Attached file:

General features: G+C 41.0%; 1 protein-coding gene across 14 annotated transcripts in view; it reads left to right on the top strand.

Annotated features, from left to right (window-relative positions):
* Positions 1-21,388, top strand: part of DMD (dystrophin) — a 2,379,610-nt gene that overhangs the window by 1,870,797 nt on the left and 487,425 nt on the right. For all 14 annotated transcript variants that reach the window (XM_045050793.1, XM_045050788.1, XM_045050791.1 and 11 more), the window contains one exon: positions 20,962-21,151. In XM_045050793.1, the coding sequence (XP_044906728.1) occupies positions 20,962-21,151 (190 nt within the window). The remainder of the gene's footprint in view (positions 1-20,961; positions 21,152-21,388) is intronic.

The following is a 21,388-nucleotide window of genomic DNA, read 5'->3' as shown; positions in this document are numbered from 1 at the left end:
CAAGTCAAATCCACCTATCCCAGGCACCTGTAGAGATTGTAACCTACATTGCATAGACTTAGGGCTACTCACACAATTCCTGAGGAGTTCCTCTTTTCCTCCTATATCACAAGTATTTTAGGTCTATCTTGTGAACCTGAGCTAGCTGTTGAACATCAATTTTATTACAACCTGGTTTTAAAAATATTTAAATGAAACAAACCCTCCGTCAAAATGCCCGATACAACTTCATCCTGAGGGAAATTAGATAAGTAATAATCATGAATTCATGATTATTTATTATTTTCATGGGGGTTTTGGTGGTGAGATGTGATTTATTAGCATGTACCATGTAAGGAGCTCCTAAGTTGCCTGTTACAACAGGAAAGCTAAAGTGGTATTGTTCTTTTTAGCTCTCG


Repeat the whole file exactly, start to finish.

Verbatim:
General features: G+C 41.0%; 1 protein-coding gene across 14 annotated transcripts in view; it reads left to right on the top strand.

Annotated features, from left to right (window-relative positions):
* Positions 1-21,388, top strand: part of DMD (dystrophin) — a 2,379,610-nt gene that overhangs the window by 1,870,797 nt on the left and 487,425 nt on the right. For all 14 annotated transcript variants that reach the window (XM_045050793.1, XM_045050788.1, XM_045050791.1 and 11 more), the window contains one exon: positions 20,962-21,151. In XM_045050793.1, the coding sequence (XP_044906728.1) occupies positions 20,962-21,151 (190 nt within the window). The remainder of the gene's footprint in view (positions 1-20,961; positions 21,152-21,388) is intronic.

The following is a 21,388-nucleotide window of genomic DNA, read 5'->3' as shown; positions in this document are numbered from 1 at the left end:
CAAGTCAAATCCACCTATCCCAGGCACCTGTAGAGATTGTAACCTACATTGCATAGACTTAGGGCTACTCACACAATTCCTGAGGAGTTCCTCTTTTCCTCCTATATCACAAGTATTTTAGGTCTATCTTGTGAACCTGAGCTAGCTGTTGAACATCAATTTTATTACAACCTGGTTTTAAAAATATTTAAATGAAACAAACCCTCCGTCAAAATGCCCGATACAACTTCATCCTGAGGGAAATTAGATAAGTAATAATCATGAATTCATGATTATTTATTATTTTCATGGGGGTTTTGGTGGTGAGATGTGATTTATTAGCATGTACCATGTAAGGAGCTCCTAAGTTGCCTGTTACAACAGGAAAGCTAAAGTGGTATTGTTCTTTTTAGCTCTCG